The Corks.

There are 19 corks, one for each of the 19 crimes a person could commit to be sentenced to "Punishment by Transportation." The corks, which are randomly distributed with the bottles, have the name of the crime on the side. What crimes will you uncork tonight?

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Corks of the 19 Crimes

Interesting fact...

Read Sir Robert Peel's speech from 1910 on criminal reform.

Interesting fact...

Abolished in 1827 when "simple larceny" removed the distinction between petty and grand larceny.

Interesting fact...

An Act again "Pawnbroking" was passed by James I, targeting counterfeit brokers.

Interesting fact...

Out of the 15,379 court cases heard at the Old Bailey Courthouse between 1780 and 1800, 13,789 fell under the categories of theft and violent theft.

Interesting fact...

16th century England began the criminalization of "The Wandering People." Eventually it became a felon to even impersonate one.

Interesting fact...

Blankets, bed covers, and sheets were woven, stamped or taped with "LCC" (London County Council) to deter theft.

Interesting fact...

"Underwood" is an olde english term for the undergrowth in a forest.

Interesting fact...

In 1767 it became a felony, without benefit of clergy, to rob mail or steal letters from the Post.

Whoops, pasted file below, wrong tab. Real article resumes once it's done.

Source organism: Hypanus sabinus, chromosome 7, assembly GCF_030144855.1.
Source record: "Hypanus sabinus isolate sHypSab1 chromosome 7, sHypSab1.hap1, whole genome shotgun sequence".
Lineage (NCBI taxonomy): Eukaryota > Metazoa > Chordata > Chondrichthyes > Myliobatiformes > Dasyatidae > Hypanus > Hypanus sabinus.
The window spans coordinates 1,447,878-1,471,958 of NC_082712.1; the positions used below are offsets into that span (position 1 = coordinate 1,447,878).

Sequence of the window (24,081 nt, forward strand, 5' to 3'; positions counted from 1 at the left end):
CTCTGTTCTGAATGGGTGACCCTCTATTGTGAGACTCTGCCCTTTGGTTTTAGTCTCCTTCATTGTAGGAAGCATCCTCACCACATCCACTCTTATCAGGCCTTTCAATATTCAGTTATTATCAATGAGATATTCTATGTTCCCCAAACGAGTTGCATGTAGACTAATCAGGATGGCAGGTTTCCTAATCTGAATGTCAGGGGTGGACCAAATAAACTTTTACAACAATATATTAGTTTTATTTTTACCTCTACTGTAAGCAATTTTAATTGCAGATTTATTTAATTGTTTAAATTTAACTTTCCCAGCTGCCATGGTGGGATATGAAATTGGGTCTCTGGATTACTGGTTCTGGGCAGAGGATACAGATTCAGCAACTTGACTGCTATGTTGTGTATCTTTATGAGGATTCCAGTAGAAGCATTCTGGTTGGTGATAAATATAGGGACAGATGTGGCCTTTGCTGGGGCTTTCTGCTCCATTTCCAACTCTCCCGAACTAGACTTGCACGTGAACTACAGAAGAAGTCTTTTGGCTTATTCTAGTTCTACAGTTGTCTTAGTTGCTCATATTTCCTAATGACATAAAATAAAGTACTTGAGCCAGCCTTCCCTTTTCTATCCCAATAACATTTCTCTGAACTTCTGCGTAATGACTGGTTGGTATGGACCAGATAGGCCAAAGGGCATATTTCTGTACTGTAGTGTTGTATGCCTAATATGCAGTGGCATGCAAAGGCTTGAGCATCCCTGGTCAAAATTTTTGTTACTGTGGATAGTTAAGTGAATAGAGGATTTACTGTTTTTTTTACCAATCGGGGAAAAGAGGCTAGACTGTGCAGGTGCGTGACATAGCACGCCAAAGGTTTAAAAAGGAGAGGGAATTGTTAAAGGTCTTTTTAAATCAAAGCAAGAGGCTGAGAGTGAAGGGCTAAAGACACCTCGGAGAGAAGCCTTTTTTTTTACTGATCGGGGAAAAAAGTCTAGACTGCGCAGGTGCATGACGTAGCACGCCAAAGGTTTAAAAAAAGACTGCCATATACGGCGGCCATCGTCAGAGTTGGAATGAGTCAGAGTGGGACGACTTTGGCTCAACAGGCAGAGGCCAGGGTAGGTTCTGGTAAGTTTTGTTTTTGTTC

Interesting fact...

In the nineteenth century, as society became less tolerant of violence, two statutes turned the most serious offences into felonies.

Interesting fact...

This crime is still going on in the UK, with reports of stealing fish being front page news in 2015.

Interesting fact...

Theft was a common law offence, but there was a large number of statutes which mandated specific punishments for particular types of theft.

Interesting fact...

Due to the divorce laws in existence in the 19th Century, bigamy was a common occurrence.

Interesting fact...

Because of fashion trends and materials, women’s clothes in the 19th century were highly flammable.

Interesting fact...

The full title of this law was An act for the more effectual preventing the counterfeiting of the current coin of this kingdom, and the uttering or paying of false or counterfeit coin.

Interesting fact...

The passing of Hardwicke’s marriage act in 1753.

Interesting fact...

This was not because shrouds were particularly valuable or desirable, but because a corpse was officially not property, and therefore could not be stolen.

Interesting fact...

In the 16th century, Acts of Parliament regulated the watermen working on the tidal Thames between Gravesend and Windsor.

Interesting fact...

An incorrigible rogue is also anyone that was previously convicted as a rogue or vagabond, and resists apprehension.

Interesting fact...

Naval stores are all products derived from pine sap, which are used to manufacture soap, paint, varnish, shoe polish, linoleum, and roofing materials.